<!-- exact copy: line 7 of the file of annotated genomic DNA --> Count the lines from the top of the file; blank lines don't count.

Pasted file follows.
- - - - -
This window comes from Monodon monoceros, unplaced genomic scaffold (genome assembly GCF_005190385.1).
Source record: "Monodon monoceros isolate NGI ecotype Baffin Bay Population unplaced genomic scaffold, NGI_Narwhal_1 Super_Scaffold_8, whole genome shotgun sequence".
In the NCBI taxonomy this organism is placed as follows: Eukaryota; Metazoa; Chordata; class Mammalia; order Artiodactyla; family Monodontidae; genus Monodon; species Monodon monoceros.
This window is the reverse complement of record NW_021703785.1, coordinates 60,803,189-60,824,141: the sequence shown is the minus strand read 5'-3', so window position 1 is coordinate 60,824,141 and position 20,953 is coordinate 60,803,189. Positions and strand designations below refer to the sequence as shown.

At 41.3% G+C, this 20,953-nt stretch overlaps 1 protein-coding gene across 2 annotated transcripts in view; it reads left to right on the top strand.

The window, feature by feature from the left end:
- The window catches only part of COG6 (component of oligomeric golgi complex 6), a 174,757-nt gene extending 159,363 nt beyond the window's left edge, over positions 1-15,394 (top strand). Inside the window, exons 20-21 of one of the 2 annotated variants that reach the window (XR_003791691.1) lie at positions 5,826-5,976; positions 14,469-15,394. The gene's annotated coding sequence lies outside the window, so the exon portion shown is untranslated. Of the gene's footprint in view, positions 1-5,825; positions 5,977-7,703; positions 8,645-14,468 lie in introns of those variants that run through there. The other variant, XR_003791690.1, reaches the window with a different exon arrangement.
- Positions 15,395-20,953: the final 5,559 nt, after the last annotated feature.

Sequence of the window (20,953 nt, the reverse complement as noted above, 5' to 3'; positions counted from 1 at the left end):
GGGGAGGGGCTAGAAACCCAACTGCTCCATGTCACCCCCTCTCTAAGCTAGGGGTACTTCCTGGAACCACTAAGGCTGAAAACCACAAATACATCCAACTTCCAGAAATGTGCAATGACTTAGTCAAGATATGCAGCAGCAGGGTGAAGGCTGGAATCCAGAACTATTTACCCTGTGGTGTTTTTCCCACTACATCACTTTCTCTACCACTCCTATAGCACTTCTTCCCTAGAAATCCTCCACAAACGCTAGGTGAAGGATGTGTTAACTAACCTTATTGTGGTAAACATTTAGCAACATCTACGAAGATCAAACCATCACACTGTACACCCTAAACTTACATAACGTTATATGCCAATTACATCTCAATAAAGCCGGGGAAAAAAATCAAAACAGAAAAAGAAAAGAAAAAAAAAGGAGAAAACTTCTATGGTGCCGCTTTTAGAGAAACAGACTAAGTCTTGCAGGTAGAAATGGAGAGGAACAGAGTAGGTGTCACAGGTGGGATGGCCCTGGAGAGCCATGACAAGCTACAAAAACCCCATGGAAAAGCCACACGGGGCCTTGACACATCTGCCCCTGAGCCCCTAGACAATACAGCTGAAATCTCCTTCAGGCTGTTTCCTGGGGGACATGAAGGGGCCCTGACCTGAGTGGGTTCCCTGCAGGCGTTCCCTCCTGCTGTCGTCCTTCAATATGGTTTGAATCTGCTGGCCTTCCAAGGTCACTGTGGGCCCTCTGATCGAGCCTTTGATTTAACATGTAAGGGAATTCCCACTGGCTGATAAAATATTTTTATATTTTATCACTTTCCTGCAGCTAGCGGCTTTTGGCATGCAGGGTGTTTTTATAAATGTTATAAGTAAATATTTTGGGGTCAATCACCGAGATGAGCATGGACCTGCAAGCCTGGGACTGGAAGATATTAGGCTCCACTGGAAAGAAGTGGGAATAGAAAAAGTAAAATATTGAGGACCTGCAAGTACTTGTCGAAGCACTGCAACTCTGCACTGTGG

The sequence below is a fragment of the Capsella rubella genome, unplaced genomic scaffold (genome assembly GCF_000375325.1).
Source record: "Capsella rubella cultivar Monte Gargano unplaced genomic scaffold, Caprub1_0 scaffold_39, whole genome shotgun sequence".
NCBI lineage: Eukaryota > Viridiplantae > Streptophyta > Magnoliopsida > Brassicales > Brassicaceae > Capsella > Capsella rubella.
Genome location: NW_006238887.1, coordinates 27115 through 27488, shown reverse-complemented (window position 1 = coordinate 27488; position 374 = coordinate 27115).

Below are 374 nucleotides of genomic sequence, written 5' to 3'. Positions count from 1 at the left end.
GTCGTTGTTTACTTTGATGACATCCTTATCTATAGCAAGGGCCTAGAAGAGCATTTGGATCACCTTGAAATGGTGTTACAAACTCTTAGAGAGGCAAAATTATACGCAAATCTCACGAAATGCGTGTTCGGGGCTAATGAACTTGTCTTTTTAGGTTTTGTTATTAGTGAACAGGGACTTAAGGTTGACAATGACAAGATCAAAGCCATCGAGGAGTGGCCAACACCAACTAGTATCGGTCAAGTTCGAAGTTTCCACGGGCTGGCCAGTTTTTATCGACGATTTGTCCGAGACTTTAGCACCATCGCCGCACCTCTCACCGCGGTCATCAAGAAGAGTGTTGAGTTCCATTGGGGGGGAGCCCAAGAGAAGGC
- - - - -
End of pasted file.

- The window catches only part of COG6 (component of oligomeric golgi complex 6), a 174,757-nt gene extending 159,363 nt beyond the window's left edge, over positions 1-15,394 (top strand). Inside the window, exons 20-21 of one of the 2 annotated variants that reach the window (XR_003791691.1) lie at positions 5,826-5,976; positions 14,469-15,394. The gene's annotated coding sequence lies outside the window, so the exon portion shown is untranslated. Of the gene's footprint in view, positions 1-5,825; positions 5,977-7,703; positions 8,645-14,468 lie in introns of those variants that run through there. The other variant, XR_003791690.1, reaches the window with a different exon arrangement.